How to clean a bike in a flat or apartment
Just because you’re limited on outdoor space, it doesn’t mean that you can’t keep your bike in tip-top condition
Online Production Editor
No one enjoys cleaning their bike, especially after a chilly winter ride. With a warm shower beckoning, it can be tempting to leave your precious steed caked in dirt and grime - after all, how much harm can it do?
A lot! While a one-off failure to clean your bike probably won’t cause any issues, consistently failing to do so can soon lead to problems. Luckily, cleaning a bike is relatively easy if you live in a house, but what if you’re restricted to a flat or apartment with no access to a hose or a garden?
Although cleaning a bike in a flat or apartment is tricky, it can be done. Here are our top tips to help.
In the shower
Using a shower may be a controversial choice among flatmates and family
The most obvious solutions are often the best and it’s the same here in the form of a shower, although you probably shouldn’t tell any of your housemates or family members what you’re doing. Using a shower has one big advantage over using a hose, too: warm water.
Before starting, remove any objects from around the shower - things like pristine white towels which definitely wouldn’t remain pristine for very long. If you have an enclosed shower the job will be easier as it’ll contain any splashing dirt or grime.
The process is then very similar to cleaning a bike outdoors, here’s how:
- Rinse the whole frame with water and then spray it with a dedicated bike cleaner. Some cyclists use washing up liquid but be cautious if doing this as it can strip grease from the bearings and other parts. Wipe the frame down using a cloth or sponge.
- Apply degreaser to the chain, cassette and crankset. Turn the cranks as you apply this so that the degreaser is covering the full cassette and crankset.
- Use a brush to scrub the chain, crankset and cassette, plus the pulley wheels - don’t forget these as this is where a lot of gunk and dirt gathers.
- The hard part is done! Next, rinse the full frame to wash away dirt and suds - try to avoid blasting sensitive areas like the hubs and bearings as this can wash away grease.
- Dry the frame and components with an old towel or cloth - we’d avoid using your fancy towels here.
- To finish off, spray WD-40 into any small crevices or parts where water could still be lurking to prevent rust from forming.
This should leave your bike gleaming, but you’ll want to clean the drivetrain with a degreaser around two to three times to restore it to its full former glory. Unfortunately, dirt and grime can work their way into every crevice on a bike, so a more thorough clean will be required every so often; this will need to be more frequent during winter.
At this early point, we’ve already exhausted all of the options within an apartment or flat, but that doesn’t mean that you’re out of solutions.
If your bike is especially dirty, simply carrying it through your home can make a mess. Rather than incurring the wrath of any flatmates, why not wheel it down to a nearby petrol station? Most have pressure washers which are designed for cars, but they’re also great for washing bikes. We can’t actually claim this idea for ourselves, as it was passed on to GCN’s Ollie Bridgewood from former WorldTour pro Nicolas Roche.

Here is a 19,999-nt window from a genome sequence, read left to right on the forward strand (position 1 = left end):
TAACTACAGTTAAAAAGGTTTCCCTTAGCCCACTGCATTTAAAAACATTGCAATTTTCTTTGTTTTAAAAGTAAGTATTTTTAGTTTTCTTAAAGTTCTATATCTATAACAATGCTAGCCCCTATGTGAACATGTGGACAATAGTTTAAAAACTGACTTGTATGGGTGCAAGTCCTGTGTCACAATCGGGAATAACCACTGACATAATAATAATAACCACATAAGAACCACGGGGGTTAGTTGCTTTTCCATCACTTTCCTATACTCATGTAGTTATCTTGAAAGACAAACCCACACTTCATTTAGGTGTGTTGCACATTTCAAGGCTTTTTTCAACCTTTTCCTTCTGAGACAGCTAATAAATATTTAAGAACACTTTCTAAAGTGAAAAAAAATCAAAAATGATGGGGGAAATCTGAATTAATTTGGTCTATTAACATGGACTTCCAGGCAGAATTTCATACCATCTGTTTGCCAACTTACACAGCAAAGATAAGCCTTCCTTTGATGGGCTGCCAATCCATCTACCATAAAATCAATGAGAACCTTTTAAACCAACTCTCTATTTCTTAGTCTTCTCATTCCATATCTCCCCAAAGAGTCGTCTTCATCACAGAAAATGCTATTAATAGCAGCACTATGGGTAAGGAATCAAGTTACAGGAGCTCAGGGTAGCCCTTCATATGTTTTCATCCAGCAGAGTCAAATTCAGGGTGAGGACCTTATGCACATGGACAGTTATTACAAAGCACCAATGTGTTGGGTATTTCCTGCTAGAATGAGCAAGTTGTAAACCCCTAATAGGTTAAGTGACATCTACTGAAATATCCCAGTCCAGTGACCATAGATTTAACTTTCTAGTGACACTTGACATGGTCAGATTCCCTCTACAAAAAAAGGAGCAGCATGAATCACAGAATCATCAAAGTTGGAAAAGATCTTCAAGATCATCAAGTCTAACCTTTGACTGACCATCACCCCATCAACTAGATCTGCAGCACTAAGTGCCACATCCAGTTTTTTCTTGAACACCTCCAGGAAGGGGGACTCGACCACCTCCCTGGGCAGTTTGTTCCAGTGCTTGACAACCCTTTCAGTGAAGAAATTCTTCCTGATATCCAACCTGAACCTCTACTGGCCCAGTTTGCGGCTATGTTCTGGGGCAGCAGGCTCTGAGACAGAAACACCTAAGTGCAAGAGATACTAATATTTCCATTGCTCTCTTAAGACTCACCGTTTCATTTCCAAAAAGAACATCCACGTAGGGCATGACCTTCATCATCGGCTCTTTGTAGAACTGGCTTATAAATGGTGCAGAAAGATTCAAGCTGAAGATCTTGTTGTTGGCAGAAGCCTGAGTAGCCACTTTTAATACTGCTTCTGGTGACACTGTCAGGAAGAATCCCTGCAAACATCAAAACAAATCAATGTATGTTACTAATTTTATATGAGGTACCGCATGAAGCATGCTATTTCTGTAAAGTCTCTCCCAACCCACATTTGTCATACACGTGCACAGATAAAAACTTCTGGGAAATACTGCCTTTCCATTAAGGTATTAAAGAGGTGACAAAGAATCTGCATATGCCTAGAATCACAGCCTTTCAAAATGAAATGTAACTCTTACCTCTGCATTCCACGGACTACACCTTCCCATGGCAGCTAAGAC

Be careful when using a jet washer not to damage your bike
While it’s a WorldTour hack, you should still proceed with caution. Jet washers are designed for cars, so they’re incredibly powerful. Either select a lower setting or stand far back from your bike. Also avoid directing the torrent of water directly at sensitive parts or bearings, as you may end up doing more damage than good.
As long as you’re careful though, using a jet washer should be fine and it’s a method professional mechanics use. If it’s good enough for them, it’s good enough for us.
Just because you don’t have access to a hose, that doesn’t mean that you can’t clean your bike outdoors - you simply need good old-fashioned buckets.
This can be a labour-intensive method, especially if you live on a higher floor, as you’ll need to use two buckets. Fill the first with soapy water and the second with clear water. Use the clear water to clean your sponge or cloth before dipping it into the soapy water, that way your soapy water won’t end up full of dirt - more importantly still, you won’t be cleaning your precious bike with dirty water.
You don't need a hose to wash a bike outdoors
Once you’re finished cleaning, refill one of the buckets with clean water and pour this over the bike to clear away any residual suds.
While this method won’t be as effective as the previous two, it’s still a much better alternative than leaving your bike dirty.
Check out more cycling maintenance guides on the ‘How To’ section of the GCN website, linked here.
Or, if you hibernate throughout winter, head over to our indoor cycling page for inspiration, advice and our latest guides.
Online Production Editor
Tom is our Online Production Editor who creates tech content for the GCN website